A new law on cross-border sales, due to be unveiled today (12 October), can help dig the EU out of the economic crisis, according to the Commissioner who will present it. Meanwhile business groups ralliy against the proposal, claiming it will hinder, not help small companies.
"There is a lot of talk about crisis. Well, we give an answer to the crisis in order to stimulate trade, boost growth, and increase jobs," the European Commissioner for Justice, Viviane Reding, said at a briefing yesterday (11 October).
The proposal, seen by EurActiv, offers an optional - so-called 28th–regime - to a new sales contract for Europe that will enable individual traders to ‘opt-in’ to use the new instrument when they conduct cross-border sales.
The idea is that businesses which use the system can cut down on the legal costs incurred for adapting to 27 different contract laws as they will have just one system to adhere to.
According to the Commission's findings, only 1 in 10 companies trade across borders, which amounts to a €26 billion loss in potential capital a year.
A coalition of business lobbyists has spoken out against the proposal arguing that it will make the Single Market's legal challenges even more complex and costly as companies try to adopt it.
Meanwhile consumer groups argue that consumers will be left with less protection as businesses can chose between two systems and will likely opt for the law more favourable to them.
Reding yesterday sidestepped any criticism by reiterating that the law would be optional and run in parallel to existing national systems.
“Although the envisaged common sales law is optional, the alleged freedom for SMEs to take up this new regime can be questioned. If it gains popularity, commercial pressure will force small companies to use an instrument that is not balanced and unclear," Luc Hendrickx, Enterprise Policy Director for UEAPME, an SME lobby said in a statement.
“There is of course a political risk in putting it on the table, I have learned something in politics,” according to Justice Commissioner Viviane Reding.
“If you do things as always things are done, and handle things as they have been done, then it’s very comfortable. If a commissioner jumps out of the box and forces the world to think about it, it seems that that is against human rights!” she continued.
"In difficult economic times, the Optional Instrument in European Contract Law is a real example of justice for growth. Of course it has to be the right optional instrument. In this case 'right' means a high level of consumer protection, an easy and user-friendly system for SMEs (…) and most importantly no adverse effects on national law," Diana Wallis, a British Liberal Democrat MEP said in a statement.
Monique Goyens, director-general of the European Consumers' Organisation (BEUC) said in a press release: "We do not support this experimental and risky regulation as it would put business in the driving seat and allow the imposition of a lower level of protection than in the consumer's country."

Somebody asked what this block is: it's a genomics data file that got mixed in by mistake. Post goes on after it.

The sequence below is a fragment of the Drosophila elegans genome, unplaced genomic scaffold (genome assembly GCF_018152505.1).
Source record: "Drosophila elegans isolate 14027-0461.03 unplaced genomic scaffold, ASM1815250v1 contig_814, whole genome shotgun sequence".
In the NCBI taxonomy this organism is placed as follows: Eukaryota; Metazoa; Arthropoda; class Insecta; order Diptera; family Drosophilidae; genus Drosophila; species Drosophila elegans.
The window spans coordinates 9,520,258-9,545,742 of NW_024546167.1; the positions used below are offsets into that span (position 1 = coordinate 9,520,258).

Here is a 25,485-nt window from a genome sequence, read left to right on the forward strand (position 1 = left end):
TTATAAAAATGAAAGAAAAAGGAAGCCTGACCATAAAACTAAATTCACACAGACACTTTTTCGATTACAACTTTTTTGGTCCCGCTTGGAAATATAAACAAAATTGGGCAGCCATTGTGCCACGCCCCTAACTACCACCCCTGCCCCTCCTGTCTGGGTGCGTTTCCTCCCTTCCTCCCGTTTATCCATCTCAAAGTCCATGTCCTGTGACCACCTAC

"By introducing an EU 'law' which is optional for businesses, the national law then becomes merely optional also. This parallel system would increase market uncertainty, confuse consumers and decrease confidence," she added.
Goyens asked "when both Europe's consumers and SMEs have strong reservations, why is this law being pushed regardless?”
"Small businesses already spend too much of their time contending with EU regulation without having to apply two separate regimes of law to different contracts. Consumers are not in a position to make an informed choice by comparing two different sets of complex contract law," said UK Conservative MEP Sajjad Karim.
"The common sales law as envisaged by the Commission is an imbalanced instrument that fails to take into consideration the business reality. For instance, traders would be obliged to provide an additional information note to consumers on the nature and on the ‘salient features’ of the new regime, as well as to answer to their questions on the applicable law. Failure to comply with these requirements would give consumers the right to terminate the contract without any cost implications. This will increase uncertainty for traders, trigger new administrative burdens and de facto transform sellers into legal advisors, the Enterprise Policy Director, Luc Hendrickx for UEAPME, the voice of SMEs in Europe, said in a statement.
“The European Commission proposal for a European contract law regime seems appealing at first glance, but still needs to be carefully assessed. Chambers must consider if the text meets its laudable aim of reducing administrative and legal burdens and offers an appropriate level of consumer protection. Question marks also remain about the value of a regime that may only be applicable to cross-border transactions, not also to domestic ones. On the positive side, an alternative dispute resolution scheme is foreseen and should facilitate dispute management,” said Arnaldo Abruzzini, Secretary General of Eurochambres.
"Consumers should have the right to choose which national laws they feel most comfortable with. Under these proposals all businesses could force consumers into opting for the legal regime that provides them with the least protection," MEPs from the European Conservatices for Reform group in teh European Parliament, Sajjad Karim MEP, Malcolm Harbour MEP and Ashley Fox MEP, said in a joint statement.
- 12 Oct.: European Commission to unveil Draft Regulation of a Common Sales Law